Advances in genetics, immunology, neuroscience and proteomics are transforming the face of medical practice. Educators face the challenge of how to prepare trainees of today for tomorrow's medicine. It is clear that the continued acquisition of new knowledge, technologies and skills will be required. Hence, graduates have to be committed to lifelong learning and they have to know how to go about such learning in this new information age. In addition, they have to be aware of their own limitations, be ready for regular self-assessment and peer evaluation and be willing to undertake continuous self-directed study.
It is worthwhile to say that in many recent publications dealing with various aspects of medical education, one can find many similarities in the learning objectives. This indicates a broad consensus among the global medical academic community about what constitutes the most important competences required for high-quality medical practice today and tomorrow.
The concept of 'Global Minimum Essential Requirements' implies a set of global minimum learning outcomes for graduates of medical schools. However, it is essential to understand that local, national and even regional needs must also be taken into account. This may translate into a need to understand cultures, socioeconomic conditions and patient-physician relationships at a non-global level. A particular school must be responsive to these needs even if the needs are not global in nature. Hence, a curriculum to provide the 'global minimum essentials' would be incomplete without the addition of the unique educational experiences necessary to address the local, national or regional health needs. The concept of 'GMER' does not imply a global uniformity of medical curricula and educational processes. Medical schools should adopt their own particular curriculum design, but in so doing they should first assure that their graduates will possess the core competences stated in the GMER document and, second, the competences necessary to meet the unique healthcare needs of the area they serve.
The acceptance of the 'Essentials' and the incorporation of them into curricula are not in and of themselves likely to change graduates' competences unless they are linked to an evaluation process. The assessment of the learning outcomes expressed in 'GMER' should ensure that educators will focus on these outcomes when they are planning educational programs and that students will try to acquire them before the time of evaluation. Therefore, before starting the implementation of the project, a special Task Force for Assessment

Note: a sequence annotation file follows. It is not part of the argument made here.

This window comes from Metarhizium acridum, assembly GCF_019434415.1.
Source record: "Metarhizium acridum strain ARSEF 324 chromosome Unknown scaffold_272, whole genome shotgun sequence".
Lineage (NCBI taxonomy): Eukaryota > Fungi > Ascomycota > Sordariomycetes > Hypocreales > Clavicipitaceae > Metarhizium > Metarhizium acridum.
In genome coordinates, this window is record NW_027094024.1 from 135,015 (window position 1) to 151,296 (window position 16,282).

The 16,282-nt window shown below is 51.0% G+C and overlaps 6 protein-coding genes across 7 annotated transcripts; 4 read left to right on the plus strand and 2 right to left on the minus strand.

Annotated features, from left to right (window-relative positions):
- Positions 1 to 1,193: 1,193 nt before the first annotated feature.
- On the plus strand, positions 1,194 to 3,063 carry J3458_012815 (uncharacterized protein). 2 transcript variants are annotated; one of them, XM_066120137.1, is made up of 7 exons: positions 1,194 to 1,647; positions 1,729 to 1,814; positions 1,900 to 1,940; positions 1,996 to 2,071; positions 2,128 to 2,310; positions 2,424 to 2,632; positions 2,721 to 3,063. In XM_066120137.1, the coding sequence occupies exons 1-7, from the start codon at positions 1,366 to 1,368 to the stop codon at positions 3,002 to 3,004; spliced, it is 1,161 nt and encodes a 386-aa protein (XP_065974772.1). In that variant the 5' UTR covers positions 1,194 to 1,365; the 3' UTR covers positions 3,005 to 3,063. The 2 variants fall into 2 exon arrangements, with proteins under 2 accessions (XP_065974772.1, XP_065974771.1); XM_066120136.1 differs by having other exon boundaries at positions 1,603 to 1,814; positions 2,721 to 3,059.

was established consisting of experts in assessment technology. The overall goal of this Task Force was to develop a set of methods to be used in the assessment of each of the stated learning objectives. At the present time, the universally accepted measurement instruments for all of the objectives set forth in the GMER do not exist, particularly those related to professional attitudes and values. However, the time has come to begin the quest to develop instruments, methods and processes that will be used to assess these competences. Clearly, a research agenda will emerge from further experience in this area.
To further support the implementation of the GMER, the Institute has created a 'Glossary of Medical Education Terms' giving the definition of the terms used in IIME documents, and an online 'Worldwide Database of Medical Schools', which will be reproduced in this and the following five issues of Medical Teacher.
They are also available on the Institute's website.
Phase II: Experimental implementation
The second phase of the project (Phase II) -- the Experimental Phase -- will begin in 2002. In this Phase, the 'GMER' will be used to evaluate graduates' competences of several leading medical schools in China. It may be necessary to allow a school to use evaluation methods that are consistent with its particular curriculum. However, these instruments must cover all domains and learning outcomes. Although the project foresees, primarily, the evaluation of students, it may be necessary in the beginning to use an aggregation of data from many students for the evaluation process.
Once the initial evaluation is completed, efforts then will be made to improve all areas of weakness that are found. It is hoped that then a second evaluation will then be made to see whether the weaknesses have been corrected. If a school meets all of the essentials, they will be recognized in a formal manner.
It is clear that not all aspects of each competence can be fully evaluated the first time this is tried. There will be a continuous process of improvement of the evaluation process based on the experiences gained through the evaluation.